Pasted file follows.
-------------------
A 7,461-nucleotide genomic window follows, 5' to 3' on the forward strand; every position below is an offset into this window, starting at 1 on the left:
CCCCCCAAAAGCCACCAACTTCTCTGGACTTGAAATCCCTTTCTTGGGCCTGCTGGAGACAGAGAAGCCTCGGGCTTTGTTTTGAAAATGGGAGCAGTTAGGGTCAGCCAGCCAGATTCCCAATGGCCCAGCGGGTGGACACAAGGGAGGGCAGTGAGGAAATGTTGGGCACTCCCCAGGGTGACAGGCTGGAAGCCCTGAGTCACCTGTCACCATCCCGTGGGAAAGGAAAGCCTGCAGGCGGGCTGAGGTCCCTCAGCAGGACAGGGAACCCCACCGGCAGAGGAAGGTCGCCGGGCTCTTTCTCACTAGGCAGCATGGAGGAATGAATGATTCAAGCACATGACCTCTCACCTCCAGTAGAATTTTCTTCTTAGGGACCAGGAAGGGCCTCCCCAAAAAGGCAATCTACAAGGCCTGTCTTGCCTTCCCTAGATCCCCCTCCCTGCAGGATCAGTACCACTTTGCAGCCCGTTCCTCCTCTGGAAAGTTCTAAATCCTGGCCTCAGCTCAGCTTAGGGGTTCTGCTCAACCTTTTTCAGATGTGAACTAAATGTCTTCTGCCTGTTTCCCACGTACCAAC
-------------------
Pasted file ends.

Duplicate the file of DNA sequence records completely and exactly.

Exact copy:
A 7,461-nucleotide genomic window follows, 5' to 3' on the forward strand; every position below is an offset into this window, starting at 1 on the left:
CCCCCCAAAAGCCACCAACTTCTCTGGACTTGAAATCCCTTTCTTGGGCCTGCTGGAGACAGAGAAGCCTCGGGCTTTGTTTTGAAAATGGGAGCAGTTAGGGTCAGCCAGCCAGATTCCCAATGGCCCAGCGGGTGGACACAAGGGAGGGCAGTGAGGAAATGTTGGGCACTCCCCAGGGTGACAGGCTGGAAGCCCTGAGTCACCTGTCACCATCCCGTGGGAAAGGAAAGCCTGCAGGCGGGCTGAGGTCCCTCAGCAGGACAGGGAACCCCACCGGCAGAGGAAGGTCGCCGGGCTCTTTCTCACTAGGCAGCATGGAGGAATGAATGATTCAAGCACATGACCTCTCACCTCCAGTAGAATTTTCTTCTTAGGGACCAGGAAGGGCCTCCCCAAAAAGGCAATCTACAAGGCCTGTCTTGCCTTCCCTAGATCCCCCTCCCTGCAGGATCAGTACCACTTTGCAGCCCGTTCCTCCTCTGGAAAGTTCTAAATCCTGGCCTCAGCTCAGCTTAGGGGTTCTGCTCAACCTTTTTCAGATGTGAACTAAATGTCTTCTGCCTGTTTCCCACGTACCAAC